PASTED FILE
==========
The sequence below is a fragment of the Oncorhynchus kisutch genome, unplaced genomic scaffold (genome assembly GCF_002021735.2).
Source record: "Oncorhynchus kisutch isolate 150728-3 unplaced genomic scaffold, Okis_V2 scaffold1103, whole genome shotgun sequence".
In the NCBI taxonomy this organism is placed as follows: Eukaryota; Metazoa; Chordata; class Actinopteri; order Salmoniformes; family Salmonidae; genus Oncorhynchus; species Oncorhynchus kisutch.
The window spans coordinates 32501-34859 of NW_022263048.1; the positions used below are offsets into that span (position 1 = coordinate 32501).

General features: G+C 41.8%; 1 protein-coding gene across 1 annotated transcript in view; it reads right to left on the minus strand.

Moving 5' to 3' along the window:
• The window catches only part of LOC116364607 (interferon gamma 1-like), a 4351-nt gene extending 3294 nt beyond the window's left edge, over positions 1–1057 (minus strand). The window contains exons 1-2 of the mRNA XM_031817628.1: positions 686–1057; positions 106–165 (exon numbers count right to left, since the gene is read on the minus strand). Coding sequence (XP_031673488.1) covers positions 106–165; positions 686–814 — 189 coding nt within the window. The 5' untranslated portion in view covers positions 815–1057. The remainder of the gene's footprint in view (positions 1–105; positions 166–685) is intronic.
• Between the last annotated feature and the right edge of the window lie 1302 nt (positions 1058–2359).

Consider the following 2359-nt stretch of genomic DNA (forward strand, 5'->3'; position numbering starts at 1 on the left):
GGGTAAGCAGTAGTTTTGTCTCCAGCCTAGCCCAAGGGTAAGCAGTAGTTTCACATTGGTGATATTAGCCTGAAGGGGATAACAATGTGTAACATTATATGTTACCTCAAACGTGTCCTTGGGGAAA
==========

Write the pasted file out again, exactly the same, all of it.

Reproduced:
The sequence below is a fragment of the Oncorhynchus kisutch genome, unplaced genomic scaffold (genome assembly GCF_002021735.2).
Source record: "Oncorhynchus kisutch isolate 150728-3 unplaced genomic scaffold, Okis_V2 scaffold1103, whole genome shotgun sequence".
In the NCBI taxonomy this organism is placed as follows: Eukaryota; Metazoa; Chordata; class Actinopteri; order Salmoniformes; family Salmonidae; genus Oncorhynchus; species Oncorhynchus kisutch.
The window spans coordinates 32501-34859 of NW_022263048.1; the positions used below are offsets into that span (position 1 = coordinate 32501).

General features: G+C 41.8%; 1 protein-coding gene across 1 annotated transcript in view; it reads right to left on the minus strand.

Moving 5' to 3' along the window:
• The window catches only part of LOC116364607 (interferon gamma 1-like), a 4351-nt gene extending 3294 nt beyond the window's left edge, over positions 1–1057 (minus strand). The window contains exons 1-2 of the mRNA XM_031817628.1: positions 686–1057; positions 106–165 (exon numbers count right to left, since the gene is read on the minus strand). Coding sequence (XP_031673488.1) covers positions 106–165; positions 686–814 — 189 coding nt within the window. The 5' untranslated portion in view covers positions 815–1057. The remainder of the gene's footprint in view (positions 1–105; positions 166–685) is intronic.
• Between the last annotated feature and the right edge of the window lie 1302 nt (positions 1058–2359).

Consider the following 2359-nt stretch of genomic DNA (forward strand, 5'->3'; position numbering starts at 1 on the left):
GGGTAAGCAGTAGTTTTGTCTCCAGCCTAGCCCAAGGGTAAGCAGTAGTTTCACATTGGTGATATTAGCCTGAAGGGGATAACAATGTGTAACATTATATGTTACCTCAAACGTGTCCTTGGGGAAA